Looking for the right health insurance policy can be difficult. There are many types of insurance plans that are available, and the products can be confusing. Do you know the difference between individual polices, family plans, group health insurance and/or short-term health coverage? What are premiums, deductibles and co-payments? Finally, why do health policies come in metal tiers like Bronze, Silver, Gold and Platinum?
To truly find the best health insurance plan for you and your family, you must be able to understand your options. While you might be able to purchase a plan at the lowest price, they might not cover the full cost of your medical bills when the time arises. Or you might be paying more to receive treatment. In this case, the cheapest plans are not really the most affordable.
We're here to help you understand health insurance. For starters, these types of healthcare policies generally available:
- Health Maintenance Organization (HMO): A type of health insurance plan that usually limits coverage to care from doctors who work for or contract with the HMO. It generally won't cover out-of-network care except in an emergency. An HMO may require you to live or work in its service area to be eligible for coverage. HMOs often provide integrated care and focus on prevention and wellness.
- Preferred Provider Organization (PPO): A type of health plan where you pay less if you use providers in the plan’s network. You can use doctors, hospitals, and providers outside of the network without a referral for an additional cost.
- Exclusive Provider Organization (EPO): A managed care plan where services are covered only if you use doctors, specialists, or hospitals in the plan’s network (except in an emergency).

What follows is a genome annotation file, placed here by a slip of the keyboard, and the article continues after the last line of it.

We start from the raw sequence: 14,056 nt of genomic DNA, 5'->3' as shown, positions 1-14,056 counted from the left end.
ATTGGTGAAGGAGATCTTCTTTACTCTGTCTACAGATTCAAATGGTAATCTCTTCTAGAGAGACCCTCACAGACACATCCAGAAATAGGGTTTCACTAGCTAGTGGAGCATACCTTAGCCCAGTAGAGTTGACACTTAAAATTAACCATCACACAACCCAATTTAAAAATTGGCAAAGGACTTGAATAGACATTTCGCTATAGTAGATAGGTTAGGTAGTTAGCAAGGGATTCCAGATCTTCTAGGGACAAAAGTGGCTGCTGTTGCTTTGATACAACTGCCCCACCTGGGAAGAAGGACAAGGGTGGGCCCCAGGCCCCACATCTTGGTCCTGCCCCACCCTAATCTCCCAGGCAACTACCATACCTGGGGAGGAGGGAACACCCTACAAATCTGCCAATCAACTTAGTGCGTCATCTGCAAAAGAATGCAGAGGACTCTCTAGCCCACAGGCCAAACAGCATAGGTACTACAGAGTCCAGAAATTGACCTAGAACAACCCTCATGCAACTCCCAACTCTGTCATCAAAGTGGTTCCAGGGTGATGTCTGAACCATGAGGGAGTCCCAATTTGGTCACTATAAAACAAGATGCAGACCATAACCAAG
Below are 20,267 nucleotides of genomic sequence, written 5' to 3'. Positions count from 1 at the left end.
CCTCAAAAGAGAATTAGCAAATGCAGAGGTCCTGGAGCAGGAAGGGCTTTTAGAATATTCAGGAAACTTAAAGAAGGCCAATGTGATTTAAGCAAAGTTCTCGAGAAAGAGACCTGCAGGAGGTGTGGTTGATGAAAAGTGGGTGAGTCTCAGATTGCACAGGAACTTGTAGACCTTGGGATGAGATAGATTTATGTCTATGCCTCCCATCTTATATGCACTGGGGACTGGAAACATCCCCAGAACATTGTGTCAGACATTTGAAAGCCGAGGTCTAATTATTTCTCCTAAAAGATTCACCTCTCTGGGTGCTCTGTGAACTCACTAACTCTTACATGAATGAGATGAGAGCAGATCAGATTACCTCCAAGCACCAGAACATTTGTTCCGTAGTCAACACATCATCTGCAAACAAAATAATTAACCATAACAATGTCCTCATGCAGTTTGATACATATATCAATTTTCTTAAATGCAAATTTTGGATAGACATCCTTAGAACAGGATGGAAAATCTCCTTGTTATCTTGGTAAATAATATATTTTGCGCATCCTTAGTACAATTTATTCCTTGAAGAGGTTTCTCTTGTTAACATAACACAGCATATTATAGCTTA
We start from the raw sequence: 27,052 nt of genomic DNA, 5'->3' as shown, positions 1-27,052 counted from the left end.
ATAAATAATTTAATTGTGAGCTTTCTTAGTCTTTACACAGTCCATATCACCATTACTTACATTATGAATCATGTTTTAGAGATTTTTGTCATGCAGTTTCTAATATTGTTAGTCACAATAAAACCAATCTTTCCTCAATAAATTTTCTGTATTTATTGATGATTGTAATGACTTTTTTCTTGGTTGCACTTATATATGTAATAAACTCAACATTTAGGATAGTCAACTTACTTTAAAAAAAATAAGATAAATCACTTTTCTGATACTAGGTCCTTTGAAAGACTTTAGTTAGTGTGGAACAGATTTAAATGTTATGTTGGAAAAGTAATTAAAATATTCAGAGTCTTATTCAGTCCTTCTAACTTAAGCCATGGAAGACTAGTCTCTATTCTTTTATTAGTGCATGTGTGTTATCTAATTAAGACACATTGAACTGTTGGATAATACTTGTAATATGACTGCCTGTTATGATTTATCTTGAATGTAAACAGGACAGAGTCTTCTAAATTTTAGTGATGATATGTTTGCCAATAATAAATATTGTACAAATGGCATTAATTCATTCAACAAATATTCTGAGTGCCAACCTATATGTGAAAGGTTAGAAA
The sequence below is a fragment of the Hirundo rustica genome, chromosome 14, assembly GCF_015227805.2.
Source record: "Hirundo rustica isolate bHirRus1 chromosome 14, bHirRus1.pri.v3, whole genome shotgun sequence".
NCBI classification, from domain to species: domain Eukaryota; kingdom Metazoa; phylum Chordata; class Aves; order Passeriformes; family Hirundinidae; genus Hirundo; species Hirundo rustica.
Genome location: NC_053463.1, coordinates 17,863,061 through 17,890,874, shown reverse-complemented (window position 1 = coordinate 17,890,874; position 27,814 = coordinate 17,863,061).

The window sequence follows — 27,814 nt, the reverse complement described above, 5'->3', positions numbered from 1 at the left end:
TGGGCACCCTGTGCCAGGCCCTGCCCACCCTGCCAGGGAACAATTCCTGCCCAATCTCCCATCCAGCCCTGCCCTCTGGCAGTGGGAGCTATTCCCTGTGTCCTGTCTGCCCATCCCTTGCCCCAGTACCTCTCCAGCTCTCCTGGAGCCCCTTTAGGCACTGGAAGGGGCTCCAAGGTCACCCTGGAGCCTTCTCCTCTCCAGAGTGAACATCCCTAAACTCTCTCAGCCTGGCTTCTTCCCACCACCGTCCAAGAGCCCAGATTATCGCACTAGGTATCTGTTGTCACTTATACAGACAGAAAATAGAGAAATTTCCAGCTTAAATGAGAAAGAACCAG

- Point of Service (POS): A type of plan where you pay less if you use doctors, hospitals, and other health care providers that belong to the plan’s network. POS plans require you to get a referral from your primary care doctor in order to see a specialist.
Beyond that, you might also be aware of Affordable Care Act (ACA) and Short-Term health insurance plans. ACA plans are generally the same plans mentioned above except that they are available through your state's health insurance marketplace, where a subsidy may be provided for those who qualify. On the other hand, since you can only enroll in these health insurance plans if you have a qualifying event (get married, moved states, etc.), you can use Short-Term plans until the next Open Enrollment Period (where everyone can buy health insurance, usually at the end of the calendar year).
This is just a quick preview of US health insurance. As you can see, its pretty complicated and tough to navigate by yourself. We're here to help - we can refer you to a licensed health insurance agent. Tell them what you're looking for in your free consultation. In turn, they'll provide with you with options they have available and answer your questions.
Call or send a request so we can connect you to a licensed insurance agent. You’ll receive a free call and free quotes. There’s no obligation - purchase when you’re ready!